Cardiotoxicity can be reduced by apitherapeutic agents16. Silva et al.18 stated that propolis extracts promote antioxidant and anti-inflammatory activity. Malekinejad et al.41 proposed that RJ mitigates paclitaxel-induced cardiotoxicity in rats and provides cardioprotective effects in the presence of ischemia-induced cardiac injury. Additionally, Gu et al.42 demonstrated that bee venom contains an active ingredient (apamin) which provides a calcium channel blocking effect which leads to increased action potential duration in human heart transplant studies and in animal heart failure models. These were associated with a decreased arrhythmogenic effect and correlated with findings of this study. Additionally, several studies have demonstrated that apamin treatment reduces the duration of ventricular fibrillation43,44.
Chronic Dex treatment induces myocyte hypertrophy in rats45. The mechanism of cardiac remodeling (hypertrophy/proliferation, fibrosis), hypoxia, and decreased left ventricular function is related to activation of the angiotensin II (Ang II) pathway, (the most potent stimulator of left ventricular remodeling)46,47. In cardiomyocytes, Ang II activates G protein-dependent signaling pathways, eliciting Ca2+ entry, and initiating cardiomyocyte hypertrophy 48. Sustained increases in intracellular Ca2+ concentrations ([Ca2+]i) induce pathological myocardial hypertrophy via activation of Ca2+ dependent signaling pathways (such as Ca2+ calcineurin). Such pathways participate in a number of extracellular signaling mechanisms which result in myocardial hypertrophy49. Cardiac hypertrophy is a primary adaptive process, leading to chronic hypertrophy causing heart failure, ventricular dilatation, and sudden death50. Therefore, in cardiac diseases, Ang II inhibition reduces left ventricular remodeling and improves heart function51. Similarly, Ang II can enhance vascular smooth muscle cell (VSMC) growth by inducing mitogen-activated protein kinases during apoptosis or growth. Thus, arterial stiffness occurs in association with increased peripheral resistance which has been shown in hypertension cases52,53.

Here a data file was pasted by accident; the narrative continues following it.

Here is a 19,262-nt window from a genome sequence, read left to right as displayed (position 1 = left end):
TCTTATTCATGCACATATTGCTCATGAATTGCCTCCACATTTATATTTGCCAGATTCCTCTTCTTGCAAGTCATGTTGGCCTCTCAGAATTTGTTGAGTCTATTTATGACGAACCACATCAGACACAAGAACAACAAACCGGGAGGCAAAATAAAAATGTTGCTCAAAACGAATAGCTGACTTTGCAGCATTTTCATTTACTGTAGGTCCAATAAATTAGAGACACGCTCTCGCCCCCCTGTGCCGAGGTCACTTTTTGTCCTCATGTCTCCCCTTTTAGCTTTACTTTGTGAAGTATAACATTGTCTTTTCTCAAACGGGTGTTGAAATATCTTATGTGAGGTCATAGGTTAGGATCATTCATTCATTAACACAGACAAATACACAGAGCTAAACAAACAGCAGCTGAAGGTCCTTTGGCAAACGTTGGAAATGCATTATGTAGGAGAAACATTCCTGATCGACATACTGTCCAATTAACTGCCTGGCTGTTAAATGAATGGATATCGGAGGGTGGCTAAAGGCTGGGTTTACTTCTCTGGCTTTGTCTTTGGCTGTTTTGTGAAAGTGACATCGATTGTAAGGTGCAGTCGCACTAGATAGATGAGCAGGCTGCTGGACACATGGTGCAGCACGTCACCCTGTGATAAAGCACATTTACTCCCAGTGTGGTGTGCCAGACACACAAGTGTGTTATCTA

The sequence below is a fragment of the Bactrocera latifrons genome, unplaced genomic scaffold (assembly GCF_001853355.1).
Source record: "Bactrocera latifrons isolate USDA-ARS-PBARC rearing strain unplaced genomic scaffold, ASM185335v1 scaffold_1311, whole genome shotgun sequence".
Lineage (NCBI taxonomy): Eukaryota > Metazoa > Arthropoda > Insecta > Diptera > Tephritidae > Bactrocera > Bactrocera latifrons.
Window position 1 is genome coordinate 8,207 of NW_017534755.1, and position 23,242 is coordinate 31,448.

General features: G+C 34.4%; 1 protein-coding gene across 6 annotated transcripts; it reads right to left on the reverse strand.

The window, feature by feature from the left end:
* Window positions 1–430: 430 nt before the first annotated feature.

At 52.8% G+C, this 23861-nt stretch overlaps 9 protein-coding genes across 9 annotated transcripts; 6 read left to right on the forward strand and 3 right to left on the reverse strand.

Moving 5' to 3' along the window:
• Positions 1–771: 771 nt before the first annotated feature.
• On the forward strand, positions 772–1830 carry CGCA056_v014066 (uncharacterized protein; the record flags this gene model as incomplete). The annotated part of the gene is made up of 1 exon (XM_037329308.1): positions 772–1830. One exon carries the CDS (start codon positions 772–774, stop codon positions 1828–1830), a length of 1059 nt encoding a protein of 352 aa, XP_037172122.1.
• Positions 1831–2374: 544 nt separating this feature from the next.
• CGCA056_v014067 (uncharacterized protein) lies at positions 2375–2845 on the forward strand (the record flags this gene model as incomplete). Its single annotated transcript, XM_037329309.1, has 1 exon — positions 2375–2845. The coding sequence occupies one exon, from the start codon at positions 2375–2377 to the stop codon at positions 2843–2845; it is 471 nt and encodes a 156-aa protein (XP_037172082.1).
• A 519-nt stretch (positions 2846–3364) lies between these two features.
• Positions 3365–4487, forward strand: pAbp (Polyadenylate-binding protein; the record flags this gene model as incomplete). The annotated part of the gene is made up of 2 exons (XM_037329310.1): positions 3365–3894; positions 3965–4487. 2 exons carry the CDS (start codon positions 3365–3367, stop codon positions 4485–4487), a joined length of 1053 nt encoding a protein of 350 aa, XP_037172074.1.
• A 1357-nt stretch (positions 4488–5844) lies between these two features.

Endothelin-1 (ET-1) is a powerful pressor which regulates basal vascular tone and glomerular hemodynamics in the cardiovascular system. ET-1 is linked to the enhancement and progression of vascular and cardiac hypertrophy, as well as to a variety of kidney diseases54. Interestingly, there is crosstalk between ANG II and ET-1, as the former stimulates the latter's secretion, leading to a positive feedback loop55. ET-1 turns out or mediates several ANG II's vascular effects, and prolonged ANG II infusion has been shown to stimulate vascular and renal ET-1 production in rats56. Additionally, glucocorticoids have a significant impact on the synthesis of angiotensinogen in the liver by increasing its plasma level57. Glucocorticoids possess a considerable vasoconstrictive reaction to Ang II. This relation indicates a greater sensitivity of glucocorticoids to Ang II, and results in increasing concentrations of Ang II type 1 (AT1) receptors centrally and peripherally58. Additionally, Cushing's syndrome patients have higher plasma levels of ET-1 as a result of glucocorticoids increasing of ET-1 secretion59. Additionally, glucocorticoids inhibit the appearance of the Na+/Ca2+ exchanger in VSMCs, and thereby increase cytosolic Ca2+, prompting vasoconstriction. Glucocorticoids also enhance the action of catecholamines, causing sympathetic nervous system upregulation60. Another important molecule in the cardiovascular system is TGF-β which represents the prototype member of a broad family of modulatory proteins involved in intercellular signaling61. This molecule mediates renal tubulointerstitial fibrosis62, and regulates fibrotic reconstruction which decreases left ventricular remodeling57 and renal fibrosis63. This principle is supported by the current histopathological findings. In the ongoing investigation, Dex treatment for 6 weeks led to rises in Ang II, ET-1, and TGF-β levels. These observations were consistent with previous research indicating that Dex (2.5 mg dexamethasone/L drinking water) increased serum and hepatic renin (angiotensinogen) substrate in rats64. Furthermore, numerous studies corroborated the present study’s findings, as Dex triggered endothelin production in human umbilical veins, and endothelial cell cultures in VSMCs of rats and rabbits65,66, and when rats were given Dex (2 mg/kg/day) for 12 days67. Dammeier et al.68 made a similar TGF-β finding and demonstrated that Dex increased connective tissue growth factors and promoted fibrosis in a variety of tissues. Notably, the current study demonstrated that PRV combination treatment at all doses significantly decreased Ang II, ET-1, and TGF-β serum levels demonstrating that the apitherapy combination may modulate hypertension-related factors. These findings supported those of Sun et al.27 in spontaneously hypertensive rats. Moreover, propolis' antihypertensive effects have been examined in a range of animal models and have been linked to several biological activities, including vascular reactivity modulation, and anti-inflammatory and antioxidant properties69.